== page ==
Good Cop/Bad Cop Revisited

I’ve got to be honest, revisiting Good Cop/Bad Cop is a little daunting. It’s worrisome to think that I’m starting from scratch, when most people are completing their games, BUT I’m confident this is the right move. Looking back I believe I strayed too far from Spyfall, so it’s nice to sit down and really try to link Good Cop/Bad Cop to its influence. Last week’s lecture introduced Frasca’s concept of ludology and narratology. Talking to friends, I realised that one of Spyfall’s strong points was that the game was intrinsically linked to narratives that the players construct from the discursive nature of the game. This narrative really transforms the gaming experience, creating a much more engaging and satisfying game. Spyfall really hits this narrative construction by simply providing a common single line of information to allow for player interpretation and composition.

So where does this leave Good Cop/Bad Cop? I’m not entirely sure to be honest. I want to use discussion based gameplay and incorporate the hidden information mechanic because I believe this will lead to narrative creation and open interpretation, but am unsure as to how to incorporate both. Spyfall solves this issue by issuing the common piece of information, i.e the location. I could follow in a similar suit, but I worry that the production costs will be too high to warrant; it would require multiple copies of the same card (for arguments sake, let’s say location card) and then multiple types of location cards. Spyfall counters this by being a digital game, eliminating these production costs. Instead, perhaps a single common piece of information is not the way to go. I figure, if production costs are going to be high due to multiple cards being needed, then each card may as well be unique.

I’ve got two approaches in mind.

  1. A game where one player is dealt the Bad Cop and everyone else is a Good Cop (very similar to Spyfall). Their role is unbeknownst to each other. The goal is for everyone to create an alibi that diverts them away from a “murder”. Players then vote for which alibi seems least plausible (or perhaps entertaining). I’m still not entirely sure what the win condition is, or more importantly, how one can relate an alibi to a Good or Bad Cop. I can see this turning into a more “Cards Against Humanity”-esque type game.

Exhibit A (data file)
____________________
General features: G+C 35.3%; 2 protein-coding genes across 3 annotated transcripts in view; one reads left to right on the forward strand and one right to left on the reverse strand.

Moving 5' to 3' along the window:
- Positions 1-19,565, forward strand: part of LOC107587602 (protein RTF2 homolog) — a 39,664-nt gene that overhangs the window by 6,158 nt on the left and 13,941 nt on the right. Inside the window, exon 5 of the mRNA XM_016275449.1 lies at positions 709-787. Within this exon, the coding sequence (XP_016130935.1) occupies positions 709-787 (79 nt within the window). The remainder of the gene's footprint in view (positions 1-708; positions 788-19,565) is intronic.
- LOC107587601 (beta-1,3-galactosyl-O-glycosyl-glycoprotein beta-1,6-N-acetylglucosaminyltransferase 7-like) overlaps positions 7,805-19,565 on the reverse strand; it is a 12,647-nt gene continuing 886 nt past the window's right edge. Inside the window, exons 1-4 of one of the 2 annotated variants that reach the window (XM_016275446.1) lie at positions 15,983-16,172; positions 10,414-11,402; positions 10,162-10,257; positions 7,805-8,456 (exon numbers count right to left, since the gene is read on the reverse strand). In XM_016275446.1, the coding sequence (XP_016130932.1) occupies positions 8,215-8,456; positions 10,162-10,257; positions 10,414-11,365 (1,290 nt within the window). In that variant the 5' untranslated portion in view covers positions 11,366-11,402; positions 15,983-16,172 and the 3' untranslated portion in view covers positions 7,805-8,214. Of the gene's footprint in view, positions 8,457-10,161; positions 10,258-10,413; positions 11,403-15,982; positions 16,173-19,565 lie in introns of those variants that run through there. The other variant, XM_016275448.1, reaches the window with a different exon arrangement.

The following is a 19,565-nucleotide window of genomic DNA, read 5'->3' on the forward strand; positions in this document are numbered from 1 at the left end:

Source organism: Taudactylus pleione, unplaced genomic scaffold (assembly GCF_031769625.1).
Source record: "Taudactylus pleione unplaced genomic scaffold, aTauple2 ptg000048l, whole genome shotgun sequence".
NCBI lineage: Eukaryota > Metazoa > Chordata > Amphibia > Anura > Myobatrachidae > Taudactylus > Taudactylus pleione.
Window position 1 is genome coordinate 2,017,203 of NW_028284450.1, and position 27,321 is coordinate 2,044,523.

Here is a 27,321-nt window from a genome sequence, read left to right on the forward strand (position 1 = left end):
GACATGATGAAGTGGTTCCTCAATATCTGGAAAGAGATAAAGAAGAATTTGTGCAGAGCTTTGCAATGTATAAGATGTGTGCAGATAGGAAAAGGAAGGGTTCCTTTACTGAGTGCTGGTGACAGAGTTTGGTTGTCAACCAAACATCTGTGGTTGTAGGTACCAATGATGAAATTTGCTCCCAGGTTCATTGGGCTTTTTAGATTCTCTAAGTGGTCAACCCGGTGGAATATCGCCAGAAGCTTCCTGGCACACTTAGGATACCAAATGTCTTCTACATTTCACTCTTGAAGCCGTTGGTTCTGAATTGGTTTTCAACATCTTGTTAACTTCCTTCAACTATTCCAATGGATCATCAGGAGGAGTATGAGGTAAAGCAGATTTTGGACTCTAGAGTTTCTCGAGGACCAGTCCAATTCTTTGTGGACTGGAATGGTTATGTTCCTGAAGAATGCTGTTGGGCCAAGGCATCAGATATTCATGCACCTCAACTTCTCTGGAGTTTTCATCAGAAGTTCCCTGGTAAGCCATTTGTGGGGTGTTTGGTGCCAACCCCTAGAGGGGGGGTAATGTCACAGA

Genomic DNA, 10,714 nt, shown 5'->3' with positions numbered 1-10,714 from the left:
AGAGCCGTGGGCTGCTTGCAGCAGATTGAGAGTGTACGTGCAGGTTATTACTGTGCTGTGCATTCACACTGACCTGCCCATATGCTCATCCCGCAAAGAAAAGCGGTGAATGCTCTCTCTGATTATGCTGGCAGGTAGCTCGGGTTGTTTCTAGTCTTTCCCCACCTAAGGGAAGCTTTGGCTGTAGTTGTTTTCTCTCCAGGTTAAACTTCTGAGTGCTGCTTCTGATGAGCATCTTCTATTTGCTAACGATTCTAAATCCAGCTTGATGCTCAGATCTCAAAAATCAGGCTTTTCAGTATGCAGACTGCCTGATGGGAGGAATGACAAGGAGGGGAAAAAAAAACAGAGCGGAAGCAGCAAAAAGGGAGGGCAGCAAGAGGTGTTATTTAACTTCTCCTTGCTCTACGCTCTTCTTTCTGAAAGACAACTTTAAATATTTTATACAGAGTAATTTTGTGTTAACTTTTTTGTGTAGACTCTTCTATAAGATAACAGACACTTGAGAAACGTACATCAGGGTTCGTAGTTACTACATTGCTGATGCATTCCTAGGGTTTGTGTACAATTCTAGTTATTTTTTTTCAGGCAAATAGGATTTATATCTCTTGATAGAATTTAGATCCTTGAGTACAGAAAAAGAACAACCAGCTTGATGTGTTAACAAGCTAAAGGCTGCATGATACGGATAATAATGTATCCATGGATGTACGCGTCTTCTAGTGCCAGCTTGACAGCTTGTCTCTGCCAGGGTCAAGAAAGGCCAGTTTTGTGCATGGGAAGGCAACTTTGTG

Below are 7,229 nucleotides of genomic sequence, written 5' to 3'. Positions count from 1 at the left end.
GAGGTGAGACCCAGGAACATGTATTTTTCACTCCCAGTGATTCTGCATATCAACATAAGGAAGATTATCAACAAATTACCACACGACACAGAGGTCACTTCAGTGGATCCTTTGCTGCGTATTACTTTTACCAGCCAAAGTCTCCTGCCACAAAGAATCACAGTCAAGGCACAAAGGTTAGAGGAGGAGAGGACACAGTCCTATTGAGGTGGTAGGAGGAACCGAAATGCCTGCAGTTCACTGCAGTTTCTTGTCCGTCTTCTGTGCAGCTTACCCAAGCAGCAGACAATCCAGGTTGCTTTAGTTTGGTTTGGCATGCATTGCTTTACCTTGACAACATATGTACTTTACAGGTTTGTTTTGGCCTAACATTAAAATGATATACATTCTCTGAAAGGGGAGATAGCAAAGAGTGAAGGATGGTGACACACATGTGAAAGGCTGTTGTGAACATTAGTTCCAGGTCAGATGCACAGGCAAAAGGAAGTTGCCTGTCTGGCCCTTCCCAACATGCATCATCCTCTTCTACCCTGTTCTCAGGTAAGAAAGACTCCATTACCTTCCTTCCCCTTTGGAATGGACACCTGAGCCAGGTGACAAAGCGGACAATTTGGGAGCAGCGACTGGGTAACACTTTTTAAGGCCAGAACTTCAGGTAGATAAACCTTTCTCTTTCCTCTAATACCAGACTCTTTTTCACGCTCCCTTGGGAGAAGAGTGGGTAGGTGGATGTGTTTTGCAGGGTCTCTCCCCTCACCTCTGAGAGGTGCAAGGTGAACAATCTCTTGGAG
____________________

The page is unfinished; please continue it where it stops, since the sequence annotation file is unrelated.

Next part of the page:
2. A “Mafia” type game where players are dealt either the Good Cop or Bad Cop role. Basically with each passing round, if the Bad Cop(s) aren’t dealt with, one Good Cop is removed from the game until all the Good Cops are killed off, that is if the Bad Cops can stay alive. My issue with this game type is that, well… It’s stale.

Well there you have it. I’m at, what some might say, a big ol’ pickle right now. I feel this Mafia type game might work well, but now then it’s a matter of how I can introduce a new spin to it.

I could seriously use suggestions.

1 Comment

  1. Narrative-based games are the most enlightening games to play! However, it’s frustrating playing with people who lack that drive and yearn to want to play something that purposely makes you think (on the spot) and be witty about it. This Good Cop/Bad Cop idea is rather simple, yet very effective and I believe you have some solid gameplay right here, regardless of being back at square one! Can’t wait to see play-testing on this game!


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